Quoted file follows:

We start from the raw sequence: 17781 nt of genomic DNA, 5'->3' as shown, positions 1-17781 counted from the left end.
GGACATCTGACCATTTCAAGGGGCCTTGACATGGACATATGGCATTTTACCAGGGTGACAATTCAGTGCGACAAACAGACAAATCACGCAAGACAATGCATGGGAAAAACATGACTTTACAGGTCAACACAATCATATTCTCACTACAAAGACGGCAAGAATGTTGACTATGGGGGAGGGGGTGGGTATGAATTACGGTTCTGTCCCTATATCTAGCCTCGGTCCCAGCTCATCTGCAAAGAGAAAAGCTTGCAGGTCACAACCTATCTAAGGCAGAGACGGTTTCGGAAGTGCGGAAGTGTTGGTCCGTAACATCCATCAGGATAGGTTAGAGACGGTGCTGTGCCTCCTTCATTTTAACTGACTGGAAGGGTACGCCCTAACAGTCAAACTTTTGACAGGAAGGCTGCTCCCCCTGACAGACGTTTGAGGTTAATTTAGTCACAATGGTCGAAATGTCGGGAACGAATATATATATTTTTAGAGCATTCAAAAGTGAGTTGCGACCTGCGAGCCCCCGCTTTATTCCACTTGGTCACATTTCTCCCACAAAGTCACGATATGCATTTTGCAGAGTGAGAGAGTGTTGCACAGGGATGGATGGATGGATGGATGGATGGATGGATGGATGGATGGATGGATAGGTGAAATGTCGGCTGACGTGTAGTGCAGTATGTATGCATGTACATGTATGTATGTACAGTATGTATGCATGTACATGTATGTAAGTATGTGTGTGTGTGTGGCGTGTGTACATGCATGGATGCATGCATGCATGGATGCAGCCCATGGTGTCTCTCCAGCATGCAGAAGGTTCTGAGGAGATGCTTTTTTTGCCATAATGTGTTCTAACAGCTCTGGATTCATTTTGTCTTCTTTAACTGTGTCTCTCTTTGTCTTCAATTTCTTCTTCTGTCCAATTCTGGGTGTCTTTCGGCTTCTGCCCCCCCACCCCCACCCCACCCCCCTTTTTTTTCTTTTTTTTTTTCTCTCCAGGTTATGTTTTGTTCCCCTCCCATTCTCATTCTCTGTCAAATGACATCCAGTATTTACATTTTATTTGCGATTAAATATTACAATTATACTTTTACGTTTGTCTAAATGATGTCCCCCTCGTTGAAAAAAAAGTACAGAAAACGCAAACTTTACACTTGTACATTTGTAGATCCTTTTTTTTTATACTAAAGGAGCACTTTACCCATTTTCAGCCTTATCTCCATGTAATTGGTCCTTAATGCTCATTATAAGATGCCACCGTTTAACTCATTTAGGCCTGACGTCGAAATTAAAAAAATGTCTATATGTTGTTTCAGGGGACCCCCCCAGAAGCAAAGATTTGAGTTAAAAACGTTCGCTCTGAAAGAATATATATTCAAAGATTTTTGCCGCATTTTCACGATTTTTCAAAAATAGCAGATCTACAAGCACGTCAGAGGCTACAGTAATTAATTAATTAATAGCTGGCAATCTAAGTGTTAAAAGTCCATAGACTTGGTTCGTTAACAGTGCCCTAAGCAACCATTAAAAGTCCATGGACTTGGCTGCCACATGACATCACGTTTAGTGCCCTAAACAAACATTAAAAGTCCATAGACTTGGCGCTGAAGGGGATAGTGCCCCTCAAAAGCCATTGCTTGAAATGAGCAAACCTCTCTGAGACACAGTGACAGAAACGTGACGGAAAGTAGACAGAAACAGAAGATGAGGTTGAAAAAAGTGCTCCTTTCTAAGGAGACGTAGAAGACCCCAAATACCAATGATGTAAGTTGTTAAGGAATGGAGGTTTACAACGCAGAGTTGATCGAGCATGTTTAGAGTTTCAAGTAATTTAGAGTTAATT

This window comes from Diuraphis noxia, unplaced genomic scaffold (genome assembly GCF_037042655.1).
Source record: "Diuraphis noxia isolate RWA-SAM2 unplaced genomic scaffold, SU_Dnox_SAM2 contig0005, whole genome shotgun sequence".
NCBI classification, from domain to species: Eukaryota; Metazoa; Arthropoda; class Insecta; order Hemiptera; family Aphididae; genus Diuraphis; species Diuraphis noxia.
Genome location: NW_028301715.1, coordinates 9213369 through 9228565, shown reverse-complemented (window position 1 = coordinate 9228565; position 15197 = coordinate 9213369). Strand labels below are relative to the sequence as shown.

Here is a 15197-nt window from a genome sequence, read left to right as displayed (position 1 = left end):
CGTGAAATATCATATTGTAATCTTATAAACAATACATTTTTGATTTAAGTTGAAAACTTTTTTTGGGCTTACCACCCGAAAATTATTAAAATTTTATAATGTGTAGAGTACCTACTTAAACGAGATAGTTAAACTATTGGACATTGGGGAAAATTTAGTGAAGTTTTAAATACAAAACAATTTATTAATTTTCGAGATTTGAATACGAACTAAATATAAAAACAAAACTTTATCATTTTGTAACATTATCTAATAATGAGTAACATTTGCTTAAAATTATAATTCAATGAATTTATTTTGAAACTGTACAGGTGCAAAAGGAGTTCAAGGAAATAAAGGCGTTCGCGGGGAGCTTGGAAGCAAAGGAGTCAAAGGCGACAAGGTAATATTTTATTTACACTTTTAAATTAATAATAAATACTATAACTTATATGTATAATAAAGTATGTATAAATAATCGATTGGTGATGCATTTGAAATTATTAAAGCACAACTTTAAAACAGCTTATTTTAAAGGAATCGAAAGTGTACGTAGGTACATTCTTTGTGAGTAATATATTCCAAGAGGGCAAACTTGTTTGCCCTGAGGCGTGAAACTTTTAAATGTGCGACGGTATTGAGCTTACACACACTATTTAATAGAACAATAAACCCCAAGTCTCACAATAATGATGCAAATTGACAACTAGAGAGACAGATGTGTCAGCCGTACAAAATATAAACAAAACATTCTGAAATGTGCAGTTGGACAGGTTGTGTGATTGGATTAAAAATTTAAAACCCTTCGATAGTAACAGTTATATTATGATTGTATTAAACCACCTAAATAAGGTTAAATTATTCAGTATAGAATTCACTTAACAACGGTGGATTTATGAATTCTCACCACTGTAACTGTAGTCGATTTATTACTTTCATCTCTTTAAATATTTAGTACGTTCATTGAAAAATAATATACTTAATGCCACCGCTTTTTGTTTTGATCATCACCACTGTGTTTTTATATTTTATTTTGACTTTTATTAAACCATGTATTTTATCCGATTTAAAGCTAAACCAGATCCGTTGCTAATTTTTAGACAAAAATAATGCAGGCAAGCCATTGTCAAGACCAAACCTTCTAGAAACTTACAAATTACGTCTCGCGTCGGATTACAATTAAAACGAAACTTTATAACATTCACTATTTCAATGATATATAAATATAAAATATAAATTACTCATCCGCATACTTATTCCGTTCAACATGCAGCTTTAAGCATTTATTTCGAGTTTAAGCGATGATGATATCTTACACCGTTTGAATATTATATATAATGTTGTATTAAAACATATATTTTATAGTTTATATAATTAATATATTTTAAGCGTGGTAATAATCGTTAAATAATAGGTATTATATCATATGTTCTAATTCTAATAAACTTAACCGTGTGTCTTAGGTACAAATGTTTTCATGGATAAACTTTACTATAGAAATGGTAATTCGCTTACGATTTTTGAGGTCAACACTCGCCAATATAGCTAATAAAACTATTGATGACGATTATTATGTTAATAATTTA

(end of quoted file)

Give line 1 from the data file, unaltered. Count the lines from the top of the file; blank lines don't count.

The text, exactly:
We start from the raw sequence: 17781 nt of genomic DNA, 5'->3' as shown, positions 1-17781 counted from the left end.